What are the steps in determining my career goals?
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Revision as of 22:49, 29 April 2012 by Doug
- The most important person for your professional development is you!
- It is also important to know your department's expecatations before you start strategically planning your own career. Why? Because you need to fit your own goals within the larger objective of obtaining tenure.
- Research has shown the best way to accomplish objectives is to set clear and concrete steps.
- Putting each step down on paper allows you to have a periodical reminder of the steps and allows you to check-off each one as they are accomplished.
- Research has shown that the steps are best when obtainable.
- Research has shown that the steps are best when obtainable. What does this mean? Not every career goal is measurable. For example, what does it mean to be a "leading scholar in the field"?
- You need to operationalize your career goals/steps just as you would operationalize a variable when conducting research. What does it mean to have "research productivity"? Do you (and/or your department) consider one publication a year as productive? Two publications a year? Two publications in "good" journals? How do you define a "good" journal?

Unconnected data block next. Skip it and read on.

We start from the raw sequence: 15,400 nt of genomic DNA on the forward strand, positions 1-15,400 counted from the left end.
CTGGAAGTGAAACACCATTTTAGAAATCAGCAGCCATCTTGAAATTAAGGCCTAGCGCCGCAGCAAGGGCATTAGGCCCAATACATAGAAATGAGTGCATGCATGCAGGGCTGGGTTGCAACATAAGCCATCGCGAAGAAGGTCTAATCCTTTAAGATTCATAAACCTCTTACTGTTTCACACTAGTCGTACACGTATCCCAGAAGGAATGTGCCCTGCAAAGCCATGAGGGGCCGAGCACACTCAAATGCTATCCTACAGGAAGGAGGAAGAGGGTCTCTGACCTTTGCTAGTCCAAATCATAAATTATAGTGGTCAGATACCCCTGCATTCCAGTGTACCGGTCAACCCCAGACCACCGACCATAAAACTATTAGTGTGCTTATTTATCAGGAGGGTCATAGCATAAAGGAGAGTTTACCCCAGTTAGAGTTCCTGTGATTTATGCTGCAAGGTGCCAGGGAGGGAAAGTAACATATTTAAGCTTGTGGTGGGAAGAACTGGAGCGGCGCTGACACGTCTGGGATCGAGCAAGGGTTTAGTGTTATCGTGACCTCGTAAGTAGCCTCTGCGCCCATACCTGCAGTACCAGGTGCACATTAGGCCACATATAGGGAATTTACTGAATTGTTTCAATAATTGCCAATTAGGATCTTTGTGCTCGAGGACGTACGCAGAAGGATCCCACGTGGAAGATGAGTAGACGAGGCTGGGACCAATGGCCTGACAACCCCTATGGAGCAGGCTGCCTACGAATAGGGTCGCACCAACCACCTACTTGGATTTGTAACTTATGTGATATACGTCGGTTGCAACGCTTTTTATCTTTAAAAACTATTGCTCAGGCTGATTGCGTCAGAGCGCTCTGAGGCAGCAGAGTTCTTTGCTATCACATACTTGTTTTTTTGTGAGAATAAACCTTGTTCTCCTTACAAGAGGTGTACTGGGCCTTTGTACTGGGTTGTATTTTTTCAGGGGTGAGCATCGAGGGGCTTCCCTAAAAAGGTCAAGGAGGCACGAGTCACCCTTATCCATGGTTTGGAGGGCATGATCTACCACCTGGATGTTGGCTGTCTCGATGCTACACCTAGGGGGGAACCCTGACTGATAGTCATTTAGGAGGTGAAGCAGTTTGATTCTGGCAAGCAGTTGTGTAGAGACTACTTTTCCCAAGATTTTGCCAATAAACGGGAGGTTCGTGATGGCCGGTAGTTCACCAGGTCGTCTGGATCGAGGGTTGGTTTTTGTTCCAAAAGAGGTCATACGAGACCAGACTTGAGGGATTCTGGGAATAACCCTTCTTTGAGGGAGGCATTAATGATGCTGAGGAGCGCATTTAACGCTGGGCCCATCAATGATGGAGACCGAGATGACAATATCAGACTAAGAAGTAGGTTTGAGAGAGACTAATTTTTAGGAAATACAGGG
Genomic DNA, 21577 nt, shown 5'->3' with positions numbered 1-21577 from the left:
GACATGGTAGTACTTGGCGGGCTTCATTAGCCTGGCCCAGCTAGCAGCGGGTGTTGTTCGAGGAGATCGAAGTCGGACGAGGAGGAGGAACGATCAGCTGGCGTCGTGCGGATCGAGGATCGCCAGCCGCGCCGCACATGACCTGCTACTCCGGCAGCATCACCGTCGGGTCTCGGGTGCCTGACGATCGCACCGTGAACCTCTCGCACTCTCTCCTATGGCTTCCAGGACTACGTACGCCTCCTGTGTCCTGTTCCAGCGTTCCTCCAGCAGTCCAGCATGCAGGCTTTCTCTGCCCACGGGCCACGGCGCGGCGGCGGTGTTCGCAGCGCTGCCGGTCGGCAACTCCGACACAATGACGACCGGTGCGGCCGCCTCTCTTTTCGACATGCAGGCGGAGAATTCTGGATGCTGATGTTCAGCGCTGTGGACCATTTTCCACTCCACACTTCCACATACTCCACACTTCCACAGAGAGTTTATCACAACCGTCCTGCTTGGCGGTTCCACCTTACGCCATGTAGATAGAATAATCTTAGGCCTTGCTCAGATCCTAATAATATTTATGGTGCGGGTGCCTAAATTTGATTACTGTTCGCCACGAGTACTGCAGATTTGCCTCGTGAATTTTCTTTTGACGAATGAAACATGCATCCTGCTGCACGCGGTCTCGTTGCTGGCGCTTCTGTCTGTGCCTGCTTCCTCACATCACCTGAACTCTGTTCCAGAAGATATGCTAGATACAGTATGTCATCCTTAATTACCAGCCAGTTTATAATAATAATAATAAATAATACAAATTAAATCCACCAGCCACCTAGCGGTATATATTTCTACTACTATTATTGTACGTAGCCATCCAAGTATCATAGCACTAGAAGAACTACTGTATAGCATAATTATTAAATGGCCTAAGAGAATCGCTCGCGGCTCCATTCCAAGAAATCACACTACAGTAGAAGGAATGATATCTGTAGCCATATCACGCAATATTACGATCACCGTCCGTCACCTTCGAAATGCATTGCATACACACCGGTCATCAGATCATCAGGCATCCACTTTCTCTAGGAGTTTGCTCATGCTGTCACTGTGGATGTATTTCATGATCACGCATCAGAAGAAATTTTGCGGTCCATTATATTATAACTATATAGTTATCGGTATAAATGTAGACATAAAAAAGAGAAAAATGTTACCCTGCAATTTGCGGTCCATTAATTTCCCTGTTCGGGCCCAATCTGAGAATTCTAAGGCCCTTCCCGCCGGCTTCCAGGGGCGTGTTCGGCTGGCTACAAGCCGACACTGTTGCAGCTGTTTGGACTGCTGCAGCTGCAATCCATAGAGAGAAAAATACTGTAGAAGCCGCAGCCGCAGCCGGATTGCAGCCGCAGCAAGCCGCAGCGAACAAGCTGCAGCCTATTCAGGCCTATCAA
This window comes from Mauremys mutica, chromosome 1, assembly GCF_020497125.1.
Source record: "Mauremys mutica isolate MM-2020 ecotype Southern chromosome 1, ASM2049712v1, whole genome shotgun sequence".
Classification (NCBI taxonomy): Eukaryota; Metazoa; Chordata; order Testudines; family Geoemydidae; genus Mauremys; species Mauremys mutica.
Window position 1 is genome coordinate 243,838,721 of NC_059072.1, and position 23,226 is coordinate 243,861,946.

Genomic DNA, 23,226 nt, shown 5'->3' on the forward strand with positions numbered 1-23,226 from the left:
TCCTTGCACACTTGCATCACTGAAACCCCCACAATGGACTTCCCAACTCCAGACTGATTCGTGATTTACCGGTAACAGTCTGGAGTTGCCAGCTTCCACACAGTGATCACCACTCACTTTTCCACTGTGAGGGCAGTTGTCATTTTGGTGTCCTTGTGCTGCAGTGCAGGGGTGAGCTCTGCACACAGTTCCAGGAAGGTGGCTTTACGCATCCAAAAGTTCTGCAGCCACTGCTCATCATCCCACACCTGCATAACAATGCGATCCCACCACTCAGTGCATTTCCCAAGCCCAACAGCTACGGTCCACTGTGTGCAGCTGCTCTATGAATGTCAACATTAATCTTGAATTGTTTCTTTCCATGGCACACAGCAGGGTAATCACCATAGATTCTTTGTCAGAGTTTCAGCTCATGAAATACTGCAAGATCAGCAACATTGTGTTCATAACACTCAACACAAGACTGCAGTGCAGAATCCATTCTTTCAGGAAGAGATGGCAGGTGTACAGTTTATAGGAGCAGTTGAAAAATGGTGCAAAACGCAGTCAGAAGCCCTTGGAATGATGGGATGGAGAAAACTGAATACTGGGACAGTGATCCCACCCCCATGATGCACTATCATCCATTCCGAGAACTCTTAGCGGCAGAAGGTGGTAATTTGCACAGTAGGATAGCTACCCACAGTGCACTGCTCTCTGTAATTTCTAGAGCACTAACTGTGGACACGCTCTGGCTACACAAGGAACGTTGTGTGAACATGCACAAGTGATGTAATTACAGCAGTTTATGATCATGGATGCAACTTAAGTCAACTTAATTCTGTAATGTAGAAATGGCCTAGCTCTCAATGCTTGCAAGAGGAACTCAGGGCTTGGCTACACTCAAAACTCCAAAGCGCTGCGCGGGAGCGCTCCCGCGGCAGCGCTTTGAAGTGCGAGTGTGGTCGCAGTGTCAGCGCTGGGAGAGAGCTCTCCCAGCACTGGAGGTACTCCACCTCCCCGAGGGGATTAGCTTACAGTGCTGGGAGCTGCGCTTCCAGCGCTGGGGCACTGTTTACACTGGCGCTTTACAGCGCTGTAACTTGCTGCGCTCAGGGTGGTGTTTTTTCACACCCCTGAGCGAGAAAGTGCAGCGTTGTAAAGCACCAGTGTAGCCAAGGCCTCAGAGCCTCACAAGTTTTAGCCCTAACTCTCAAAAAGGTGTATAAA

- Putting each step down on paper allows you the ability to evaluate your own progress.
- You should evaluate yourself every year because you need to identify how much progress has been made in comparison to your expectations; and more importantly, you need to identify *why* you may not have accomplished as much as expected.
- Be prepared to revise or modify your plan as unforeseen issues arise or as you learn more about how much time/effort will be required to accomplish your steps.
Worksheets to help you
- At this point you have learned about Your Department's Expectations and Your Career Goals.
- Now it is time to integrating all the expectations and goals into a Strategic Plan.
- First, categorize your activities into Research, Teaching, and Service.
- Second, for each category you are going to identify: (1) your GOALS, (2) your PLAN to attain the goals, and (3) the intended COMPLETION DATE.
- GOALS - you want your stated goals to be concrete, obtainable, and measurable
- PLAN - each concrete step should be specified in a sequential implementation strategy
- DATE - identify your intended date of completion for each step.
- Third, here is an example Worksheet you can use -- Example Goals Worksheet
- You may want to break-up your goals into different years (e.g., first year, second year, third year, etc)
- And then have a final Goal Worksheet that summarizes all years in the plan.